I talked with Robert Nagle of Intersystems last week, and it went better than at least one other Intersystems briefing I’ve had. Intersystems’ main product is Cache’, an object-oriented DBMS introduced in 1997 (before that Intersystems was focused on the fourth-generation programming language M, renamed from MUMPS). Unlike most other OODBMS, Cache’ is used for a lot of stuff one would think an RDBMS would be used for, across all sorts of industries. That said, there’s a distinct health-care focus to Intersystems, in that:
- MUMPS, the original Intersystems technology, was focused on health care.
- The reasons Intersystems went object-oriented have a lot to do with the structure of health-care records.
- Intersystems’ biggest and most visible ISVs are in the health-care area.
- Intersystems is actually beginning to sell an electronic health records system called TrakCare around the world (but not in the US, where it has lots of large competitive VARs).
Note: Intersystems Cache’ is sold mainly through VARs (Value-Added Resellers), aka ISVs/OEMs. I.e., it’s sold by people who write applications on top of it.
So far as I understand – and this is still pretty vague and apt to be partially erroneous – the Intersystems Cache’ technical story goes something like this:
- Intersystems Cache’ is an object-oriented DBMS.
- The preferred language for talking to Intersystems Cache’ is Java.
- Intersystems claims Cache’ has good SQL performance, for most kinds of use-case.
- Intersystems Cache’ stores data in a kind of sparse hierarchy. It uses a lot of “common character count” compression, which sounds a lot to me like Patricia tries.
- Intersystems has recently bundled some BI/reporting tools into the Cache’ stack. Surely not coincidentally, Intersystems once told me that some of its ISVs paid more to Crystal Reports than to Intersystems.
- Intersystems Cache’ has had Sybase emulation for several years, and just added Informix emulation. Most but not all stored procedures from those other DBMS run against Cache’ as well.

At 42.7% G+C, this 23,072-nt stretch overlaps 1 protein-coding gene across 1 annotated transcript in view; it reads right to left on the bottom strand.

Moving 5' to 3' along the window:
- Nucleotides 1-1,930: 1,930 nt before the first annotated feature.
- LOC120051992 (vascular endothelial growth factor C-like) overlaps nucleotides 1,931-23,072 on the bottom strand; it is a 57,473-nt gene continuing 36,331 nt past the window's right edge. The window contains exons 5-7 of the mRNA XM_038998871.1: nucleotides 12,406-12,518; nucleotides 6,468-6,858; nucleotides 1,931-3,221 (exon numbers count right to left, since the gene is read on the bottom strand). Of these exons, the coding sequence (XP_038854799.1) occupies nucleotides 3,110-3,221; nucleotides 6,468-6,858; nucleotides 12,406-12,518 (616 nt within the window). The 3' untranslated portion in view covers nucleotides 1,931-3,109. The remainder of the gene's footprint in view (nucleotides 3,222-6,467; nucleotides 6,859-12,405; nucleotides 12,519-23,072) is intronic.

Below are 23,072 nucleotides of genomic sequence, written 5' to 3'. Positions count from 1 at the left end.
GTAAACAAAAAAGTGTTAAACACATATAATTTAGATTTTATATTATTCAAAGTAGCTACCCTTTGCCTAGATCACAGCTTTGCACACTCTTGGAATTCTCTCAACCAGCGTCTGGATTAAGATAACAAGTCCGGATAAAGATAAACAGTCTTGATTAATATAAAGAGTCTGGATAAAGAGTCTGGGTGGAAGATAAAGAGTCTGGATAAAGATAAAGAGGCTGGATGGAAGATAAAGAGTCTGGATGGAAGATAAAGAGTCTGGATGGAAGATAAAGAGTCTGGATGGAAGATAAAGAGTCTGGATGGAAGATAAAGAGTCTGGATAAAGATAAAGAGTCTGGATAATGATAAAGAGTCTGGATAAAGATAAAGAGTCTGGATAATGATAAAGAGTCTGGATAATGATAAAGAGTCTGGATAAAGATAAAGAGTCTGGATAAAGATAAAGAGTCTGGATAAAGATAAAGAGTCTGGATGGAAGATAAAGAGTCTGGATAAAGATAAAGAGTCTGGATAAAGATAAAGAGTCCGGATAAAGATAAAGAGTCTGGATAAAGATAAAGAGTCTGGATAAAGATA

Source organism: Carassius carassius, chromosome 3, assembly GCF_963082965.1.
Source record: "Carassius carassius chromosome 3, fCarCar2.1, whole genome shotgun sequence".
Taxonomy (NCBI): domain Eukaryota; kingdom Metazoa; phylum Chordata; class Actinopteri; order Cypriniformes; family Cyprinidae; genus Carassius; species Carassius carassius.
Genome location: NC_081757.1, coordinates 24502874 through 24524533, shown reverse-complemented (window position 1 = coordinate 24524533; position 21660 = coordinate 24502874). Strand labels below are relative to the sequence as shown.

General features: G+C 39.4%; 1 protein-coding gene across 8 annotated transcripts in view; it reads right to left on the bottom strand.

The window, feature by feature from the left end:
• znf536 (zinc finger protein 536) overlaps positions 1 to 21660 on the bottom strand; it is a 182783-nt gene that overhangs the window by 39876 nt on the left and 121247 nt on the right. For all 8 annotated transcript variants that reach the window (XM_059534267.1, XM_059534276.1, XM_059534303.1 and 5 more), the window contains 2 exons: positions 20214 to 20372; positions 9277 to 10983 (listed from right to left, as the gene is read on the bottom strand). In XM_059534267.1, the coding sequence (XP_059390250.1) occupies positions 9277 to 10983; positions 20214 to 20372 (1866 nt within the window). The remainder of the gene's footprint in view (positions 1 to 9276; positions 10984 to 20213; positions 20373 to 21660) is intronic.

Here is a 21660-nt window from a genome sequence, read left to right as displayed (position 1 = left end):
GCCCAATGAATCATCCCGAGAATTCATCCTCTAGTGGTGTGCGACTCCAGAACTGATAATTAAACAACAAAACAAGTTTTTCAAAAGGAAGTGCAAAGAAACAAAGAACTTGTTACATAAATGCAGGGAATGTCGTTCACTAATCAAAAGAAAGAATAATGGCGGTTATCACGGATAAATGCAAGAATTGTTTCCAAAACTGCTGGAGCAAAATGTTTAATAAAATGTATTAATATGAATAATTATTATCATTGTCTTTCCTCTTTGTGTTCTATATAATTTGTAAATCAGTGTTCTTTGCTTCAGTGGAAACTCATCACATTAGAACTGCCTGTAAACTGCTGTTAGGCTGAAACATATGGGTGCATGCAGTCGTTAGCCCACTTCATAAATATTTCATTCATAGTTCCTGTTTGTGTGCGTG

- Intersystems Cache’ recently added a bunch of manageability, security, etc. features, the details of which generally inspired “Oh, you didn’t have that earlier?” reactions in me.
- Intersystems’ just did a revamp of the Cache’ object model to make it more Smalltalk-like, in which messages are set to parent rather than child classes when appropriate. Thus, when you recompile a class, you don’t also have to recompile all its children, and incremental recompilation is now near-instantaneous. (Put that one in the “Oh, you didn’t have that earlier?” category too.) Versioning will be better as well.
- In the latest release, Cache’ has added what Intersystems calls “Java Event Processing.” This doesn’t sound like CEP (Complex Event Processing), and I forgot to ask whether it was memory-centric at all. Anyhow, the idea is to bang objects into the database really quickly, having them be immediately available for SQL query. “Really quickly” means >10,000 objects/core/second, with one test at the European Space Agency getting up to 85,000. By way of contrast, Intersystems asserts (based on bake-offs) that RDBMS competitors have to insert into BLOBs to get competitive performance, with associated loss of queryability.
Finally, a few financial highlights:
- Intersystems did a little over $1/4 billion in revenue in 2009.
- 85% of that was Cache’.
- Revenue growth was slightly positive in 2009, and 15% in 2008.
- Headcount growth was 25% in 2009 and is planned to be big again in 2010, after being modest in prior years.